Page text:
Resistome of carbapenem- and colistin-resistant Klebsiella pneumoniae clinical isolates

Sara Lomonaco, Matthew A. Crawford, Christine Lascols, Ruth E. Timme, Kevin Anderson, David R. Hodge, Debra J. Fisher, Segaran P. Pillai, Stephen A. Morse, Erum Khan, Molly A. Hughes, Marc W. Allard, Shashi K. Sharma

Research output: Contribution to journalArticlepeer-review

49 Citations (Scopus)

Abstract

The emergence and dissemination of carbapenemases, bacterial enzymes able to inactivate most β-lactam antibiotics, in Enterobacteriaceae is of increasing concern. The concurrent spread of resistance against colistin, an antibiotic of last resort, further compounds this challenge further. Whole-genome sequencing (WGS) can play a significant role in the rapid and accurate detection/characterization of existing and emergent resistance determinants, an essential aspect of public health surveillance and response activities to combat the spread of antimicrobial resistant bacteria. In the current study, WGS data was used to characterize the genomic content of antimicrobial resistance genes, including those encoding carbapenemases, in 10 multidrug-resistant Klebsiella pneumoniae isolates from Pakistan. These clinical isolates represented five sequence types: ST11 (n = 3 isolates), ST14 (n = 3), ST15 (n = 1), ST101 (n = 2), and ST307 (n = 1). Resistance profiles against 25 clinically-relevant antimicrobials were determined by broth microdilution; resistant phenotypes were observed for at least 15 of the 25 antibiotics tested in all isolates except one. Specifically, 8/10 isolates were carbapenem-resistant and 7/10 isolates were colistin-resistant. The blaNDM-1 and blaOXA-48 carbapenemase genes were present in 7/10 and 5/10 isolates, respectively; including 2 isolates carrying both genes. No plasmid-mediated determinants for colistin resistance (e.g. mcr) were detected, but disruptions and mutations in chromosomal loci (i.e. mgrB and pmrB) previously reported to confer colistin resistance were observed. A blaOXA-48-carrying IncL/M-type plasmid was found in all blaOXA-48-positive isolates. The application of WGS to molecular epidemiology and surveillance studies, as exemplified here, will provide both a more complete understanding of the global distribution of MDR isolates and a robust surveillance tool useful for detecting emerging threats to public health.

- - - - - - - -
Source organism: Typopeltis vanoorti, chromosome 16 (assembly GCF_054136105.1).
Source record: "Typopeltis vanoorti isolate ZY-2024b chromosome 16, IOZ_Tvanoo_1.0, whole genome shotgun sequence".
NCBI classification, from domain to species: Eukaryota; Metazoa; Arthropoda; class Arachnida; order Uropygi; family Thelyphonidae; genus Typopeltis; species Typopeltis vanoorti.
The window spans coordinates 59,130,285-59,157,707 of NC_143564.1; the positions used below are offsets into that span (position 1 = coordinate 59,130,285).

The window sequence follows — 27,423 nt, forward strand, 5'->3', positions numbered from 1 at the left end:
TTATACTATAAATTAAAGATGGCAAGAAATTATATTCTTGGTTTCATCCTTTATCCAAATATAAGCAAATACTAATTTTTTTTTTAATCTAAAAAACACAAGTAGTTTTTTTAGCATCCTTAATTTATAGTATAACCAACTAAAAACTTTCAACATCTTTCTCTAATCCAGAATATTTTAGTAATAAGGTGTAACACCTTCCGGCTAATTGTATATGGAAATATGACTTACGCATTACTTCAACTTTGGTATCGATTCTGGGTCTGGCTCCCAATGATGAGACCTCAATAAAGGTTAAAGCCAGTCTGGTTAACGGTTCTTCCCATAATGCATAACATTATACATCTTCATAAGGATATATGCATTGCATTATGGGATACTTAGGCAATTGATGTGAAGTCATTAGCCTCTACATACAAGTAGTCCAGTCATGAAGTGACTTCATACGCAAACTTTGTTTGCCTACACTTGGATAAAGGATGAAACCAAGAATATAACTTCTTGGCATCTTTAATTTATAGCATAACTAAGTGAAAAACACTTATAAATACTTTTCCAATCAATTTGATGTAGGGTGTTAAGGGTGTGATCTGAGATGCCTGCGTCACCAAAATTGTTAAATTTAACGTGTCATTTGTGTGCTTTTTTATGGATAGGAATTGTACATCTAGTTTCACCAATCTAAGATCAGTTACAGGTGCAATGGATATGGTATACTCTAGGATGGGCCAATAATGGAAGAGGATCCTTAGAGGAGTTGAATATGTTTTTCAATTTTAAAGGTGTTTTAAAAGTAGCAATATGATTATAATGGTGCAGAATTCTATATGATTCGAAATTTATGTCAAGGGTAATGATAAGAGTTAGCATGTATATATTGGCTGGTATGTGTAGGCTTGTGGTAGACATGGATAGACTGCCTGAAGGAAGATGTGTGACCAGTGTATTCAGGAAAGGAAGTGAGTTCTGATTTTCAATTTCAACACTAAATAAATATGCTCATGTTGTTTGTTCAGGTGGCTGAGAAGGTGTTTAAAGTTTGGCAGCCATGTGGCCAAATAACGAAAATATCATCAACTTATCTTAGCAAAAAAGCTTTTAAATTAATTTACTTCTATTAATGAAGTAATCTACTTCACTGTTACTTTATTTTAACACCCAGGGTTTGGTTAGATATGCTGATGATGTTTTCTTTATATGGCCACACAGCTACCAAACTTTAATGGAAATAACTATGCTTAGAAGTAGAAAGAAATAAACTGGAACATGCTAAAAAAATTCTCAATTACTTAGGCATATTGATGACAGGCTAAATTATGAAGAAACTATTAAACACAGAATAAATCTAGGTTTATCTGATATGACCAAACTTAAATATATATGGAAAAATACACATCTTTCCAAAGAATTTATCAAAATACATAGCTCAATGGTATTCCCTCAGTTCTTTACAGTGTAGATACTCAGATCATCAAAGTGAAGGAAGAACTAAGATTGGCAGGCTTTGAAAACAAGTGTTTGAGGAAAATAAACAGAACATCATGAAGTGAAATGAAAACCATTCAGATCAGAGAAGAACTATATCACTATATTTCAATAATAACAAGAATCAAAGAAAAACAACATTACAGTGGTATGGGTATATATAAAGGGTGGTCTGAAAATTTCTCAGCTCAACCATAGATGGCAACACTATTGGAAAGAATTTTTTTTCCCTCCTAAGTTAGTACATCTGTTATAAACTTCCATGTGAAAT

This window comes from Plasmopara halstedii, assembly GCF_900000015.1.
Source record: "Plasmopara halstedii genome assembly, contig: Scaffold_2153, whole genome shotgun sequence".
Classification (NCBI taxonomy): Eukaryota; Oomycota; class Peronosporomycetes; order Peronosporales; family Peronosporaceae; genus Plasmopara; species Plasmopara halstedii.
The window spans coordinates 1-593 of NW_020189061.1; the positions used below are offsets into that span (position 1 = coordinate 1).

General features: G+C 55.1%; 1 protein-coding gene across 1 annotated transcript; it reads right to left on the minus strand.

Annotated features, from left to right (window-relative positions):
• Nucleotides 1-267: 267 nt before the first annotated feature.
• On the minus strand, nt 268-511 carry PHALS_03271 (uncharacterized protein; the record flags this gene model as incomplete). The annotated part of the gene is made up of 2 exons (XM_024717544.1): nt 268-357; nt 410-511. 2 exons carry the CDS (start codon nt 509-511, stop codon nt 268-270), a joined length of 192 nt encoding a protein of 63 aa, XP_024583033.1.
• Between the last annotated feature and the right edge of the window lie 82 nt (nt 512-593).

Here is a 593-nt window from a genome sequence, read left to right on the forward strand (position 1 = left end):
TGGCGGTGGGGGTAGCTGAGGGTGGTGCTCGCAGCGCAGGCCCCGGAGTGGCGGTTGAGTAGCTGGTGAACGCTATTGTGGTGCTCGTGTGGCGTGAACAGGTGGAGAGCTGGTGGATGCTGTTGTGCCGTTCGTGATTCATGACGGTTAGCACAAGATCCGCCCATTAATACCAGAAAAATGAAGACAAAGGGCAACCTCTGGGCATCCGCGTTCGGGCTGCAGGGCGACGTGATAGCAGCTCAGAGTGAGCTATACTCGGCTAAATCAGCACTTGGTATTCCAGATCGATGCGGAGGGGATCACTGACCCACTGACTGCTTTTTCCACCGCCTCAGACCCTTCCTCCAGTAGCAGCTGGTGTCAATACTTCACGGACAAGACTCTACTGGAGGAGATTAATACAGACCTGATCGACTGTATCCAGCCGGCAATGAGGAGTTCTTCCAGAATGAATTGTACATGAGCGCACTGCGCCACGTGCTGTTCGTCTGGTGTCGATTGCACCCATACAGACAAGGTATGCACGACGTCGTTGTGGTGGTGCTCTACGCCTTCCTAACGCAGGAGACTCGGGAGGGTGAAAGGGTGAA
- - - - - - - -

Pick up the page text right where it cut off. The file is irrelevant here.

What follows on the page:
Original languageEnglish
Article numbere0198526
JournalPLoS ONE
Volume13
Issue number6
DOIs
Publication statusPublished - Jun 2018

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